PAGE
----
Colley Associates drawings,
Richard Colley was born on June 18, 1910 in Fort Worth, Texas. He grew up in Yoakum, Texas and entered the architecture program at the Agricultural and Mechanical College of Texas in 1926. He left school in 1931, without a degree. Colley worked in Monterrey, Mexico with architect Rodolfo Garza Madero until 1933. In 1934, he was offered the landscape architect position for the restoration of Mission Espiritu Santo de Zuniga in Goliad, Texas, where he worked with Raiford Stripling and Charles Phelps Vosper, his former professor.
Colley moved to Corpus Christi in 1936, where he worked for architects Brock and Roberts. In 1938, he established his own architectural office in Corpus Christi. His early work demonstrates a reliance on Beaux-Arts classicism combined with a regional vocabulary. His first two commissions, a hacienda for Richard Hawn (1939) and Sacred Heart Church (1938-1939) were executed in a Spanish Colonial Revival style. Following World War II, Colley began to turn away from historical models, applying a modern approach to his work. By the late 1940s and 1950s, his work was characterized by wide roof overhangs, integrated indoor and outdoor spaces, and sun screens. He responded to the south Texas climate by designing buildings to facilitate airflow and shading.
For an eighteen month period in 1944-1945, Colley served as the director of city planning for Corpus Christi. In the 1950s he was commissioned to design a series of buildings for the city, including a city hall, a civic center, an auditorium, and an exposition hall. Colley was praised for the new municipal complex along Shoreline Boulevard which responded to the climate of the Gulf Coast. Structurally innovative, he used Lamella steel arches reinforced by concrete buttresses to span 224 feet in the civic center. Colley became interested in lift-slab construction in the 1950s. The method was developed by the Southwest Research Institute and refined by architects O’Neil Ford and Colley who applied the process in numerous structures, including Texas Instruments Technical Laboratories in Houston (1957), the Crossroads Restaurant at the Great Southwest Industrial District in Arlington (1957), and the Technical Instruments Semiconductor Building in Richardson (1958). As Texas Instrument’s principal architect in the 1960s, Colley designed and supervised construction of many buildings worldwide, including structures in Argentina, El Salvador, Hong Kong, Japan, Malaysia, and the Philippines.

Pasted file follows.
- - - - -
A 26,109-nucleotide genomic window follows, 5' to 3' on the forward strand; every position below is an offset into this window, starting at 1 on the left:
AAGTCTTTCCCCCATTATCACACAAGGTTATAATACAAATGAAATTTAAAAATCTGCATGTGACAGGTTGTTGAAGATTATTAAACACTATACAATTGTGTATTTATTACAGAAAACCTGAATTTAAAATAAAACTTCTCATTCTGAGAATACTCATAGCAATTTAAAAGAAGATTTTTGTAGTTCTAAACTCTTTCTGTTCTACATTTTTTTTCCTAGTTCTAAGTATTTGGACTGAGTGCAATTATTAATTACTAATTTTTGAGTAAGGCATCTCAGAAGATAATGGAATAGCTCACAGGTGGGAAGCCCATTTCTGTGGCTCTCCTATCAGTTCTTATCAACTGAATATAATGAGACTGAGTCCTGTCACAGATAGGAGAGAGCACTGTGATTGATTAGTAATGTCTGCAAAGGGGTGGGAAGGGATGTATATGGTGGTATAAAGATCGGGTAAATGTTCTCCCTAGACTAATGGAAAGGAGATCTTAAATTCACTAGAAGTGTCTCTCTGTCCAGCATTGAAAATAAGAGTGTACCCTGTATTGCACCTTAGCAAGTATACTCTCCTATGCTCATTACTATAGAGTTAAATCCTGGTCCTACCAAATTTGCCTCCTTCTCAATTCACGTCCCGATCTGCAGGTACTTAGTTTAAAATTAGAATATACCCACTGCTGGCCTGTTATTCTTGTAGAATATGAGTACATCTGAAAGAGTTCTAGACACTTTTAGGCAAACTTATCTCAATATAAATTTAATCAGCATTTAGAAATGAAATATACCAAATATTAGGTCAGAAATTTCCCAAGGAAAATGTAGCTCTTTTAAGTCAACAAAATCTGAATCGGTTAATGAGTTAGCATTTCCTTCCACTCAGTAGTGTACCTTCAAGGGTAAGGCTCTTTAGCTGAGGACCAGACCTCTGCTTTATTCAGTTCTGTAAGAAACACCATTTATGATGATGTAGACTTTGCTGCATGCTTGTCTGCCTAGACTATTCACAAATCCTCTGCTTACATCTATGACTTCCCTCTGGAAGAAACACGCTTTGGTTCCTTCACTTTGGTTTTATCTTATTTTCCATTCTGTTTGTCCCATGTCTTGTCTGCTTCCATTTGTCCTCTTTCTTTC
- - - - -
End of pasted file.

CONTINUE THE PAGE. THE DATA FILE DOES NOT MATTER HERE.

Colley was a member of the American Institute of Architects. He was married to Margaret Hutcheson of Edna, Texas and had two sons. In honor of his contributions to the architecture of Texas, he was awarded an honorary doctorate from Texas Tech University in 1983. Colley died in Corpus Christ on October 21, 1983. His firm continued to practice under that name Colley Associates after his death.
Colley Associates drawings is comprised of 939 drawings, 3 black and white photographs, 4 color photographs, 142 photostats, and 1 line negative that document work by the Corpus Christi architect Richard S. Colley. The bulk of the material in this collection is related to Colley's work with Texas Instruments.
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Colley Associates drawings, Alexander Architectural Archive, University of Texas Libraries, The University of Texas at Austin
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